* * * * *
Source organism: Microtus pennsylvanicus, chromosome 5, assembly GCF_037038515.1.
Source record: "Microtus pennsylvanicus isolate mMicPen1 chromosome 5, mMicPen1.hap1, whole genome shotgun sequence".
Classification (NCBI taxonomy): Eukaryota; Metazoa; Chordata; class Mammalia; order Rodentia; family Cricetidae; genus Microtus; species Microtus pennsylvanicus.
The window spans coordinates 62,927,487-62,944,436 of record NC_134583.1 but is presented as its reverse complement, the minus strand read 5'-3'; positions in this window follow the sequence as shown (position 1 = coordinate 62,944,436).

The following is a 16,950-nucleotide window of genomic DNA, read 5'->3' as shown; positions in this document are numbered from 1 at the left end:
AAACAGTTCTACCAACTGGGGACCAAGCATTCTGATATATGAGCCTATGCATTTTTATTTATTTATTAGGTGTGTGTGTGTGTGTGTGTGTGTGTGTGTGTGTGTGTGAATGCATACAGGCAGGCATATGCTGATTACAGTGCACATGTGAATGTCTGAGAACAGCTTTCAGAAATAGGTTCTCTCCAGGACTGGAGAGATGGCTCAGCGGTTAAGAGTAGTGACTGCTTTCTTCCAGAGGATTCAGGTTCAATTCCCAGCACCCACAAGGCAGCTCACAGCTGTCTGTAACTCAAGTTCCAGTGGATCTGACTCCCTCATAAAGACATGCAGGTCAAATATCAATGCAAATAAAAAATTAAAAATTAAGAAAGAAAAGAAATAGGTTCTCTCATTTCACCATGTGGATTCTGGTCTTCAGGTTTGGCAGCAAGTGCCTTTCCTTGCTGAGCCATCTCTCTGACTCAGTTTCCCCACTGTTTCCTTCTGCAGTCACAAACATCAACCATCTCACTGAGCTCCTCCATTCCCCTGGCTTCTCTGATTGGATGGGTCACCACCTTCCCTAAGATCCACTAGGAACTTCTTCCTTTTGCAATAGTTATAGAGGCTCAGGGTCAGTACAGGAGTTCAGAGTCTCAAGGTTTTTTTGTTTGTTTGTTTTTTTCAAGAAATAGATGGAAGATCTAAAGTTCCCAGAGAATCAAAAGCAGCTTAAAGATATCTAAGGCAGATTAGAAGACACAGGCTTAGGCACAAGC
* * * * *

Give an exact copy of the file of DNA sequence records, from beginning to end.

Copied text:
Source organism: Microtus pennsylvanicus, chromosome 5, assembly GCF_037038515.1.
Source record: "Microtus pennsylvanicus isolate mMicPen1 chromosome 5, mMicPen1.hap1, whole genome shotgun sequence".
Classification (NCBI taxonomy): Eukaryota; Metazoa; Chordata; class Mammalia; order Rodentia; family Cricetidae; genus Microtus; species Microtus pennsylvanicus.
The window spans coordinates 62,927,487-62,944,436 of record NC_134583.1 but is presented as its reverse complement, the minus strand read 5'-3'; positions in this window follow the sequence as shown (position 1 = coordinate 62,944,436).

The following is a 16,950-nucleotide window of genomic DNA, read 5'->3' as shown; positions in this document are numbered from 1 at the left end:
AAACAGTTCTACCAACTGGGGACCAAGCATTCTGATATATGAGCCTATGCATTTTTATTTATTTATTAGGTGTGTGTGTGTGTGTGTGTGTGTGTGTGTGTGTGTGTGAATGCATACAGGCAGGCATATGCTGATTACAGTGCACATGTGAATGTCTGAGAACAGCTTTCAGAAATAGGTTCTCTCCAGGACTGGAGAGATGGCTCAGCGGTTAAGAGTAGTGACTGCTTTCTTCCAGAGGATTCAGGTTCAATTCCCAGCACCCACAAGGCAGCTCACAGCTGTCTGTAACTCAAGTTCCAGTGGATCTGACTCCCTCATAAAGACATGCAGGTCAAATATCAATGCAAATAAAAAATTAAAAATTAAGAAAGAAAAGAAATAGGTTCTCTCATTTCACCATGTGGATTCTGGTCTTCAGGTTTGGCAGCAAGTGCCTTTCCTTGCTGAGCCATCTCTCTGACTCAGTTTCCCCACTGTTTCCTTCTGCAGTCACAAACATCAACCATCTCACTGAGCTCCTCCATTCCCCTGGCTTCTCTGATTGGATGGGTCACCACCTTCCCTAAGATCCACTAGGAACTTCTTCCTTTTGCAATAGTTATAGAGGCTCAGGGTCAGTACAGGAGTTCAGAGTCTCAAGGTTTTTTTGTTTGTTTGTTTTTTTCAAGAAATAGATGGAAGATCTAAAGTTCCCAGAGAATCAAAAGCAGCTTAAAGATATCTAAGGCAGATTAGAAGACACAGGCTTAGGCACAAGC